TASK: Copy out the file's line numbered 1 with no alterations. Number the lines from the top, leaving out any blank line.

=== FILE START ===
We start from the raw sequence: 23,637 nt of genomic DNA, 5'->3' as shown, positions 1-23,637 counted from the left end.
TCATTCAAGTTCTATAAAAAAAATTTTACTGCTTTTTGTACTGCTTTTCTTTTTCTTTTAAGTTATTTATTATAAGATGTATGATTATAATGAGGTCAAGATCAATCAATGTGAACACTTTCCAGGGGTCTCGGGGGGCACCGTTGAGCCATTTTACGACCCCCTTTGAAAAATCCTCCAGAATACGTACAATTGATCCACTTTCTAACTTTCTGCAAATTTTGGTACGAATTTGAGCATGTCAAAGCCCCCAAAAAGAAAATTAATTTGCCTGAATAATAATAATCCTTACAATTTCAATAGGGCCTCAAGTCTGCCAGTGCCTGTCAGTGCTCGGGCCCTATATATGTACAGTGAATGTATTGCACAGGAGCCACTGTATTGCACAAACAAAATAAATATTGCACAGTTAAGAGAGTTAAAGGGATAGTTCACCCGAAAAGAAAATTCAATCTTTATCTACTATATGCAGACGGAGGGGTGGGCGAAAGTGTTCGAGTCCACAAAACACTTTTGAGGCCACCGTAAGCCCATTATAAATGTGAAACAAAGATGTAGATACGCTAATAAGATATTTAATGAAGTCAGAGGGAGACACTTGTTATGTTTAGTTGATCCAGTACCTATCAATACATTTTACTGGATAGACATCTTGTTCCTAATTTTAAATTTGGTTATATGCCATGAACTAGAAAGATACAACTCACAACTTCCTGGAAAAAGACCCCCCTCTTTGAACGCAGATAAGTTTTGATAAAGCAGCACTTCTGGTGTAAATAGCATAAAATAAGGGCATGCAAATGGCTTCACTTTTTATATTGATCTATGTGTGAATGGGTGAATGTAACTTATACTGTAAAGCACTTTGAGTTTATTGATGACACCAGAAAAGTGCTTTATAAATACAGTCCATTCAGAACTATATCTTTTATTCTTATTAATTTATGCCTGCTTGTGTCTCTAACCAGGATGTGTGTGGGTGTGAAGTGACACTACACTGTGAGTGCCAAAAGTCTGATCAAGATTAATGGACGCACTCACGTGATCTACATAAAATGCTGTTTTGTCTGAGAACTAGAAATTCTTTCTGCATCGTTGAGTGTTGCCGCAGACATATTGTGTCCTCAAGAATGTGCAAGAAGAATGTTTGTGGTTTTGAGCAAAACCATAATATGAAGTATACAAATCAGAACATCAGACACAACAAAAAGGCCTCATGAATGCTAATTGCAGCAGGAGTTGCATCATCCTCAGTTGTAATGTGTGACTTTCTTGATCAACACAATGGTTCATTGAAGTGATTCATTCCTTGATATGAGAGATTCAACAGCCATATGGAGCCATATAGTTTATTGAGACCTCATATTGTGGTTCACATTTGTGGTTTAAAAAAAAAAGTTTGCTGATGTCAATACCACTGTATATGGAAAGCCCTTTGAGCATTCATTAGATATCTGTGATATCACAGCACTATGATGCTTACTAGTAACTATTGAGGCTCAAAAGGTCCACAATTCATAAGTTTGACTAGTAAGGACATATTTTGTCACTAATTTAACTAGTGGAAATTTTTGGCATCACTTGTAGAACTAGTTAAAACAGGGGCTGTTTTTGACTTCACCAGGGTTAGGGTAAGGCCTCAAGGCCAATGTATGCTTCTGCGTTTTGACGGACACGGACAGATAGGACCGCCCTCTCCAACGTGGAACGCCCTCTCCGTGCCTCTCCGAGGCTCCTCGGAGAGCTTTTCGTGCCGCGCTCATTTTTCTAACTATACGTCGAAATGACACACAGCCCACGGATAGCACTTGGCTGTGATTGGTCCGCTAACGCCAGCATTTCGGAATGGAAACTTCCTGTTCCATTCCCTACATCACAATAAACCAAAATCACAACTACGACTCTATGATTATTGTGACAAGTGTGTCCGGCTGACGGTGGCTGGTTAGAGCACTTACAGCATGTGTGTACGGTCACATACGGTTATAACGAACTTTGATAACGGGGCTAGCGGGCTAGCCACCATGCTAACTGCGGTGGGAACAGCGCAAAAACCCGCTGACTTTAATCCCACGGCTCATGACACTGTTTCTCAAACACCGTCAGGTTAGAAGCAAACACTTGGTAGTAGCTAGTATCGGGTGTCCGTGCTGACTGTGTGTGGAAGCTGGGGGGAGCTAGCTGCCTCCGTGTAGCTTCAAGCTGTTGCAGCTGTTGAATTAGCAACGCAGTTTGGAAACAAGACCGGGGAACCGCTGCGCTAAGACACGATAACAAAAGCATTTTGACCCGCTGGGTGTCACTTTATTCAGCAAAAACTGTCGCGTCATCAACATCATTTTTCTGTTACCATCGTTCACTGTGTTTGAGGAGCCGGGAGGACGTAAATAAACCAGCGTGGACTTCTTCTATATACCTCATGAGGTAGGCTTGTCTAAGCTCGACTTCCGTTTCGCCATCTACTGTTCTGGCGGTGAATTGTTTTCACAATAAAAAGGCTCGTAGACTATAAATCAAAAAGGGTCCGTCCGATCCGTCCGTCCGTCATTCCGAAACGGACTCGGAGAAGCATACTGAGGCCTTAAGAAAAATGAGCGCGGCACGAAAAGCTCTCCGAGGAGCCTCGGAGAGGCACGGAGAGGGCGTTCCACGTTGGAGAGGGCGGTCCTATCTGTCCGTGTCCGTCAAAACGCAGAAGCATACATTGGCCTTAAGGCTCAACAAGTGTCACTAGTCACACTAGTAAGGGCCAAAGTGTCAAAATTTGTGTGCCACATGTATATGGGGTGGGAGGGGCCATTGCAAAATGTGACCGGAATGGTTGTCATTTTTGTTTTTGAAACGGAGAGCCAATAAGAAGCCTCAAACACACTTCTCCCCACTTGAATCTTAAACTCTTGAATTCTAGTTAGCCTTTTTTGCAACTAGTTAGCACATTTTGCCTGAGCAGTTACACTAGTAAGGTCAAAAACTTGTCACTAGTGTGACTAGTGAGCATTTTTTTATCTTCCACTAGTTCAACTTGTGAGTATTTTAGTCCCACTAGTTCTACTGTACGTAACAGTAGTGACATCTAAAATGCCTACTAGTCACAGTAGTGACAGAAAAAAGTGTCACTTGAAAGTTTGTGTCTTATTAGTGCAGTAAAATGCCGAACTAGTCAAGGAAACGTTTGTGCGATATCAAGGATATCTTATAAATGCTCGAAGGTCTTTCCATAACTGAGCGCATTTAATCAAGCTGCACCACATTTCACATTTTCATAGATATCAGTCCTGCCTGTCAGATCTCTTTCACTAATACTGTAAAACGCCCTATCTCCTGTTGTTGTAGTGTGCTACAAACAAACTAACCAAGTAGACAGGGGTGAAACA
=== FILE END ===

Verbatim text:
We start from the raw sequence: 23,637 nt of genomic DNA, 5'->3' as shown, positions 1-23,637 counted from the left end.